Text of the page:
Middle East Oil Exporters: What Happened to Economic Development? Hossein Askari is available to download
|Middle East Oil Exporters: What Happened to Economic Development?|
|Type: ||eBook |
|Released: ||2007 |
|Publisher: ||Edward Elgar Publishing |
|Page Count: ||383 |
|Format: ||pdf |
|Language: ||English |
|ISBN-10: ||1845429095 |
|ISBN-13: ||9781845429096 |
'This volume is unique and unprecedented in the way that it ties together various political and economic dimensions to draw a picture of the future Middle East scenarios.Middle East Oil Exporters: ...
Textbook It gives us a far-reaching analysis of the reasons underlying economic conditions in the major oil-exporting countries of the Middle East. It also provides a comprehensive and positive blueprint for a social, political and economic turnaround. Hossein Askari's insider experience in most of these countries makes this valuable work a must-read for specialists and students of the area.' - Hossein Razavi, Director of Finance, Private Sector and Infrastructure Department, Middle East and North Africa Region, The World Bank, US
Hossein Askari argues here that economic and social failure in the oil-exporting countries of the Middle East is a result of much more than simply shortcomings in economic policies. He analyzes religion, corruption, instability, wars and foreign interference as factors affecting the region and offers solutions that incorporate Islamic teachings, regional peace efforts, market-oriented economic policies, sound institutions and unselfish policy support from the West.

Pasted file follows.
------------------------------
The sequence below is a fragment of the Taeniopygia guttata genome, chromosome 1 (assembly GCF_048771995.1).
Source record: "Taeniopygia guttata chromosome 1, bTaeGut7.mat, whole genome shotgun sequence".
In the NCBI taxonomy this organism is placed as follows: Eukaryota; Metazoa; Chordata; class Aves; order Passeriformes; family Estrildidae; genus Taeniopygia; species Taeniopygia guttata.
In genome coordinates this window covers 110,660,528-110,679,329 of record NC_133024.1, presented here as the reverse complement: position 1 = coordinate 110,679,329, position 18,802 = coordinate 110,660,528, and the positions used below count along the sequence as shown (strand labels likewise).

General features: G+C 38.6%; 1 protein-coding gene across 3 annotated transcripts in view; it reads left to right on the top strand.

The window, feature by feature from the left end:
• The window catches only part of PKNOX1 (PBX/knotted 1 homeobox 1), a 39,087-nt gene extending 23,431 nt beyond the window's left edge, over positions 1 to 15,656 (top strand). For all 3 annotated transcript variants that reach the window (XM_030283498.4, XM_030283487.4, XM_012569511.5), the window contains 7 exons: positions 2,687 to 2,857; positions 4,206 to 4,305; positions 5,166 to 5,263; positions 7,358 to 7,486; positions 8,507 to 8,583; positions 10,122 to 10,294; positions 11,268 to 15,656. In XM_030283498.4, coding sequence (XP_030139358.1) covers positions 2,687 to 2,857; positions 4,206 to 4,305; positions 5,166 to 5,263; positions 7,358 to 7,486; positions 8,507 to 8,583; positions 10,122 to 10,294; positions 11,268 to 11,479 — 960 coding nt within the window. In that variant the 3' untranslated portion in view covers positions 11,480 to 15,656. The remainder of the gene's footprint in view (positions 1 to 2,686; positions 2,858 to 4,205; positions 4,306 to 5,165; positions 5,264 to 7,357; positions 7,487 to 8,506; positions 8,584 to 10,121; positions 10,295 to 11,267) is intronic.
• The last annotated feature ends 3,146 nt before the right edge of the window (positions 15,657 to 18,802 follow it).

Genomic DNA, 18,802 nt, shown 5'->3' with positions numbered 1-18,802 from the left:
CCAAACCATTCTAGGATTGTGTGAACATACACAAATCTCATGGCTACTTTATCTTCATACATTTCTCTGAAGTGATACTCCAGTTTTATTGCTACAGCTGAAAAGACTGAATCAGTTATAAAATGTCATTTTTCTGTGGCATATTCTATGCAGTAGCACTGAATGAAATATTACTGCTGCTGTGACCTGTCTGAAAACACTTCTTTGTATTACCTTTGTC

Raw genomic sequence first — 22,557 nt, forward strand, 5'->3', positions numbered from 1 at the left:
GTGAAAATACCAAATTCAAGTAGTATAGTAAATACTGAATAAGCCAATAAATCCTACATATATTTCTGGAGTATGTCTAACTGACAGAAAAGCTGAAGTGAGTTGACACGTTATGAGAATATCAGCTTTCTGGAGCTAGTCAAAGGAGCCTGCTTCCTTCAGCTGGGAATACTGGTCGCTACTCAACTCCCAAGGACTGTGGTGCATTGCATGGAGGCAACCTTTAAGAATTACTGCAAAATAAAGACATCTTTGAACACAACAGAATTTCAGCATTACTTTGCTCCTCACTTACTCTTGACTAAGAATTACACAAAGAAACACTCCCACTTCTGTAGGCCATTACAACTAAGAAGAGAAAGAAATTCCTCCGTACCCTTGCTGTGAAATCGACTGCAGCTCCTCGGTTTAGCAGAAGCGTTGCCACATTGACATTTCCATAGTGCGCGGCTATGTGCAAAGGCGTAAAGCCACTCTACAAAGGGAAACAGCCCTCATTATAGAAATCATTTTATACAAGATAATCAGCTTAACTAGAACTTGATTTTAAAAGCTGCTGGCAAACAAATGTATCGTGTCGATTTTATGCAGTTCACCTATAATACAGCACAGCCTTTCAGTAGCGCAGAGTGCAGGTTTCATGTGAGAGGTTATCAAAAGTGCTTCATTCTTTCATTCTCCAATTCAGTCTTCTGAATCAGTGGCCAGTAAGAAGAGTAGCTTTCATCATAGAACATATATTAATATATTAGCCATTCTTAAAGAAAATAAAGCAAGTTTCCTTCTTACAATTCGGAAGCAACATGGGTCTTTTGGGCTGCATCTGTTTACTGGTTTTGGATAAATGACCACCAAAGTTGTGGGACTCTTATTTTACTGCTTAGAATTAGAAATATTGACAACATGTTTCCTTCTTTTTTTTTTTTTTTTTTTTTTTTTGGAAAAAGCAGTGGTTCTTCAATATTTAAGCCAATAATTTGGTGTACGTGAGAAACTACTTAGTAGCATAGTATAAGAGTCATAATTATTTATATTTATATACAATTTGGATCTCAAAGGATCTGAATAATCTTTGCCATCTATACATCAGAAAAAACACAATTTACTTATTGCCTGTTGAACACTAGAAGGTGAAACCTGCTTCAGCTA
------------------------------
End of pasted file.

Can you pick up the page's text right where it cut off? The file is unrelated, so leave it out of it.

Middle East Oil Exporters presents a detailed picture of the economic structure and a critical survey of the recent economic performance of the Middle East. The focus is especially on the large oil-exporting nations, although the smaller producers are represented as well. The author illustrates how oil has become a crutch to avoid reforms, destroying the work ethic of the region, fuelling corruption and poisoning the social and cultural fabric of society to keep unpopular governments in power. In addition, he provides a view of the social, economic, and political implications of Islamic doctrine. In this context he examines the institutions of governance and determines that they have performed poorly, often in blatant violation of Islamic principles. This in-depth analysis is accompanied by a comprehensive prescription for a turnaround in the Middle East.
Hossein Askari's unique and insightful critique is essential reading for students and scholars of the Middle East, as well as policymakers involved in the region. Executives of financial institutions and private corporations will also want to understand the region for their energy needs and as a market for their products and services.